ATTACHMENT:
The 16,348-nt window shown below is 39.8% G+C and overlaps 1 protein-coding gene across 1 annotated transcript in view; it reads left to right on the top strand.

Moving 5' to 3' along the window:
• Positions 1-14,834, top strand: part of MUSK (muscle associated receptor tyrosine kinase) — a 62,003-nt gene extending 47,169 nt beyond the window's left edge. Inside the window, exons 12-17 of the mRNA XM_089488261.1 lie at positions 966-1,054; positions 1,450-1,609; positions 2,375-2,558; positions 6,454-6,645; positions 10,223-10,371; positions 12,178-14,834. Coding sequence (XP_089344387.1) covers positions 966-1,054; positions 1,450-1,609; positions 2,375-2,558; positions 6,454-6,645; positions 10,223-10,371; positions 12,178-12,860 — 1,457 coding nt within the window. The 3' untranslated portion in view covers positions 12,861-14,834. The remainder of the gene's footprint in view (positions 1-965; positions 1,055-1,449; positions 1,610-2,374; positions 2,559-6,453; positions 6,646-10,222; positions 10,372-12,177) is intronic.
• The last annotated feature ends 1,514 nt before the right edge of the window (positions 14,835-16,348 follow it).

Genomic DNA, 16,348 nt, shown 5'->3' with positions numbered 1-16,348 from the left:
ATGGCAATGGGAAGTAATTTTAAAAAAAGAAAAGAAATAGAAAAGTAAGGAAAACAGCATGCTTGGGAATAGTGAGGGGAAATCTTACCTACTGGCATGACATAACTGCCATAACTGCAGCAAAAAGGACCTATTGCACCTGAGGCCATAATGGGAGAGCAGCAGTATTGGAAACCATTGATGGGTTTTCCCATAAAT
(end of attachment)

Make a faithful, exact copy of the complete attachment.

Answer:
The 16,348-nt window shown below is 39.8% G+C and overlaps 1 protein-coding gene across 1 annotated transcript in view; it reads left to right on the top strand.

Moving 5' to 3' along the window:
• Positions 1-14,834, top strand: part of MUSK (muscle associated receptor tyrosine kinase) — a 62,003-nt gene extending 47,169 nt beyond the window's left edge. Inside the window, exons 12-17 of the mRNA XM_089488261.1 lie at positions 966-1,054; positions 1,450-1,609; positions 2,375-2,558; positions 6,454-6,645; positions 10,223-10,371; positions 12,178-14,834. Coding sequence (XP_089344387.1) covers positions 966-1,054; positions 1,450-1,609; positions 2,375-2,558; positions 6,454-6,645; positions 10,223-10,371; positions 12,178-12,860 — 1,457 coding nt within the window. The 3' untranslated portion in view covers positions 12,861-14,834. The remainder of the gene's footprint in view (positions 1-965; positions 1,055-1,449; positions 1,610-2,374; positions 2,559-6,453; positions 6,646-10,222; positions 10,372-12,177) is intronic.
• The last annotated feature ends 1,514 nt before the right edge of the window (positions 14,835-16,348 follow it).

Genomic DNA, 16,348 nt, shown 5'->3' with positions numbered 1-16,348 from the left:
ATGGCAATGGGAAGTAATTTTAAAAAAAGAAAAGAAATAGAAAAGTAAGGAAAACAGCATGCTTGGGAATAGTGAGGGGAAATCTTACCTACTGGCATGACATAACTGCCATAACTGCAGCAAAAAGGACCTATTGCACCTGAGGCCATAATGGGAGAGCAGCAGTATTGGAAACCATTGATGGGTTTTCCCATAAAT